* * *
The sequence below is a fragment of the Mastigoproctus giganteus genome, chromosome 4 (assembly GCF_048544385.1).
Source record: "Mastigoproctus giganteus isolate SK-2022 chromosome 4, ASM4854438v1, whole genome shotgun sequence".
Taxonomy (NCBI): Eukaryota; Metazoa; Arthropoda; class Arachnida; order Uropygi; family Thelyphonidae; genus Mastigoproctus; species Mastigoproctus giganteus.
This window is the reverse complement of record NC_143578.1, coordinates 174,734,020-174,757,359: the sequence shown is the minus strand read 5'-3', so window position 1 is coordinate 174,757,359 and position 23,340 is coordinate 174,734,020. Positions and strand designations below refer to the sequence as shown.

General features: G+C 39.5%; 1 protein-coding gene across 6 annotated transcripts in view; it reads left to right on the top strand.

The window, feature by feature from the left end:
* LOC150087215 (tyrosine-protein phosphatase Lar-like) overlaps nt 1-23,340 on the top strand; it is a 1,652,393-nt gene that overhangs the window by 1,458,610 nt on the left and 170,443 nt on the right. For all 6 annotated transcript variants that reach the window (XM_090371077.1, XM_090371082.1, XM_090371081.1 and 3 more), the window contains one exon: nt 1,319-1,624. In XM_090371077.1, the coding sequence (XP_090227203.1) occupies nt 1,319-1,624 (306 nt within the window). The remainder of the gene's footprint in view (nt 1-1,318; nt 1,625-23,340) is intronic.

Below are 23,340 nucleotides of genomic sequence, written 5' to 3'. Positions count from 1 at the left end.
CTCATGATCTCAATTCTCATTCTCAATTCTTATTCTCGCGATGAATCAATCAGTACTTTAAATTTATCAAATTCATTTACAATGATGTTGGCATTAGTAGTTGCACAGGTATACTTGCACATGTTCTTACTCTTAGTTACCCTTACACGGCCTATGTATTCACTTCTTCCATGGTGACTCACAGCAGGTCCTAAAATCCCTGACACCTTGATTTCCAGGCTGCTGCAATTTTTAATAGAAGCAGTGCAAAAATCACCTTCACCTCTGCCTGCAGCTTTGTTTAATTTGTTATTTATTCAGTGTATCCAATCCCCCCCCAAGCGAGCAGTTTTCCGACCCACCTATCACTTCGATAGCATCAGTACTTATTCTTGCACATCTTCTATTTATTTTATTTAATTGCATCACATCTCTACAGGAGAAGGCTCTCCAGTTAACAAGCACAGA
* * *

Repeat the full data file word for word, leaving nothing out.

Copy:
The sequence below is a fragment of the Mastigoproctus giganteus genome, chromosome 4 (assembly GCF_048544385.1).
Source record: "Mastigoproctus giganteus isolate SK-2022 chromosome 4, ASM4854438v1, whole genome shotgun sequence".
Taxonomy (NCBI): Eukaryota; Metazoa; Arthropoda; class Arachnida; order Uropygi; family Thelyphonidae; genus Mastigoproctus; species Mastigoproctus giganteus.
This window is the reverse complement of record NC_143578.1, coordinates 174,734,020-174,757,359: the sequence shown is the minus strand read 5'-3', so window position 1 is coordinate 174,757,359 and position 23,340 is coordinate 174,734,020. Positions and strand designations below refer to the sequence as shown.

General features: G+C 39.5%; 1 protein-coding gene across 6 annotated transcripts in view; it reads left to right on the top strand.

The window, feature by feature from the left end:
* LOC150087215 (tyrosine-protein phosphatase Lar-like) overlaps nt 1-23,340 on the top strand; it is a 1,652,393-nt gene that overhangs the window by 1,458,610 nt on the left and 170,443 nt on the right. For all 6 annotated transcript variants that reach the window (XM_090371077.1, XM_090371082.1, XM_090371081.1 and 3 more), the window contains one exon: nt 1,319-1,624. In XM_090371077.1, the coding sequence (XP_090227203.1) occupies nt 1,319-1,624 (306 nt within the window). The remainder of the gene's footprint in view (nt 1-1,318; nt 1,625-23,340) is intronic.

Below are 23,340 nucleotides of genomic sequence, written 5' to 3'. Positions count from 1 at the left end.
CTCATGATCTCAATTCTCATTCTCAATTCTTATTCTCGCGATGAATCAATCAGTACTTTAAATTTATCAAATTCATTTACAATGATGTTGGCATTAGTAGTTGCACAGGTATACTTGCACATGTTCTTACTCTTAGTTACCCTTACACGGCCTATGTATTCACTTCTTCCATGGTGACTCACAGCAGGTCCTAAAATCCCTGACACCTTGATTTCCAGGCTGCTGCAATTTTTAATAGAAGCAGTGCAAAAATCACCTTCACCTCTGCCTGCAGCTTTGTTTAATTTGTTATTTATTCAGTGTATCCAATCCCCCCCCAAGCGAGCAGTTTTCCGACCCACCTATCACTTCGATAGCATCAGTACTTATTCTTGCACATCTTCTATTTATTTTATTTAATTGCATCACATCTCTACAGGAGAAGGCTCTCCAGTTAACAAGCACAGA